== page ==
2. Fastest: True to its namesake (the speedy messenger of the Roman gods), Mercury is the fastest planet in our solar system. It zips around our Sun at an average of 172,000 kilometers per hour (107,000 miles per hour) — about 65,000 kph (40,000 mph) faster than Earth. A year on Mercury is equal to 88 Earth days.
  3. Biggest and smallest: Ceres if the largest, most massive body in the main asteroid belt between Mars and Jupiter, totaling about a third of the total mass of the entire belt. But Ceres is the smallest of the dwarf planets, which include Pluto and Eris, and the only dwarf planet that resides in the asteroid belt.
  4. Forget the socks, bring a hat: If you could stand at the Martian equator, the temperature at your feet would be like a warm spring, but at your head it would be freezing cold!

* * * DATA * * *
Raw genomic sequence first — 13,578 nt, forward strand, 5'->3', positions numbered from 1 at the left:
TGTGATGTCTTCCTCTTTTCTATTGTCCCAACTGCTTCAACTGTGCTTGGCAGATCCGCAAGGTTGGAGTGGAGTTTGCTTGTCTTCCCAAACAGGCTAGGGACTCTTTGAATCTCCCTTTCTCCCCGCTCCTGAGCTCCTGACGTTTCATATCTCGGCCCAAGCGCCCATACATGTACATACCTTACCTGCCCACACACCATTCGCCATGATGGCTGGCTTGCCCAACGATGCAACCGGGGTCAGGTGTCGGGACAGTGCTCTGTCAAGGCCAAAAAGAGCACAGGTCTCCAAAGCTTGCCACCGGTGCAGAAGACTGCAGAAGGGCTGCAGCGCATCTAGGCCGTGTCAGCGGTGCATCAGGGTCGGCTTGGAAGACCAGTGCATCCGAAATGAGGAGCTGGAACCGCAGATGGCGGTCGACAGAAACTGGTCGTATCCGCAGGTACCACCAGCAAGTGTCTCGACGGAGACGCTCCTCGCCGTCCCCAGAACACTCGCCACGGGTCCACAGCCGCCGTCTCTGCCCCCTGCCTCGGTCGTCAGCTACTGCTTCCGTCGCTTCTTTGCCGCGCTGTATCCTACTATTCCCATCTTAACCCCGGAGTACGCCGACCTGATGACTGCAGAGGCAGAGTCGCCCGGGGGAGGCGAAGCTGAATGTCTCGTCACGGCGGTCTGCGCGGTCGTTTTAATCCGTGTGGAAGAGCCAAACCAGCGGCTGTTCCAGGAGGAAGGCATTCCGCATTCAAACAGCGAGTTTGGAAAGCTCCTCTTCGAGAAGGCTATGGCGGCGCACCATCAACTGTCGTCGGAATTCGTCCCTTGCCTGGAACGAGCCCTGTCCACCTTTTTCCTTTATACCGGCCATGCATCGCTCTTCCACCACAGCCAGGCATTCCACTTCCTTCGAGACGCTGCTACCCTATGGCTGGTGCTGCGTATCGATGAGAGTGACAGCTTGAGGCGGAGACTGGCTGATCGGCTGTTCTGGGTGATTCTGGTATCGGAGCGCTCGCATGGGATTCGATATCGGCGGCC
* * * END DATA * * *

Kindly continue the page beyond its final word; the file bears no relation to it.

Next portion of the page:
5. It’s a small world after all: More than 1,300 Earths would fit into Jupiter’s vast sphere.
  6. Chill out!: Craters at the Moon’s south pole may be the frostiest locale in the entire solar system. In the permanently shadowed crater floors, “daytime” temperatures may never rise above minus 238 degrees Celsius (minus 397 degrees Fahrenheit).
  7. Windiest: Neptune’s winds are the fastest in the solar system, reaching 2,575 kilometers per hour (1,600 miles per hour)! Neptune’s giant, spinning storms could swallow the whole Earth.
  8. Tiny, very tiny: The radio signal that some spacecraft use to contact Earth has no more power than a refrigerator, light bulb. And by the time the signal has traveled across space, the signal may be only one-billionth of one-billionth of one watt!
  9. Big, way big: To detect those tiny signals from space, the Deep Space Network uses dish antennas with diameters of up to 70 meters (230 feet). That’s almost as big as a football field.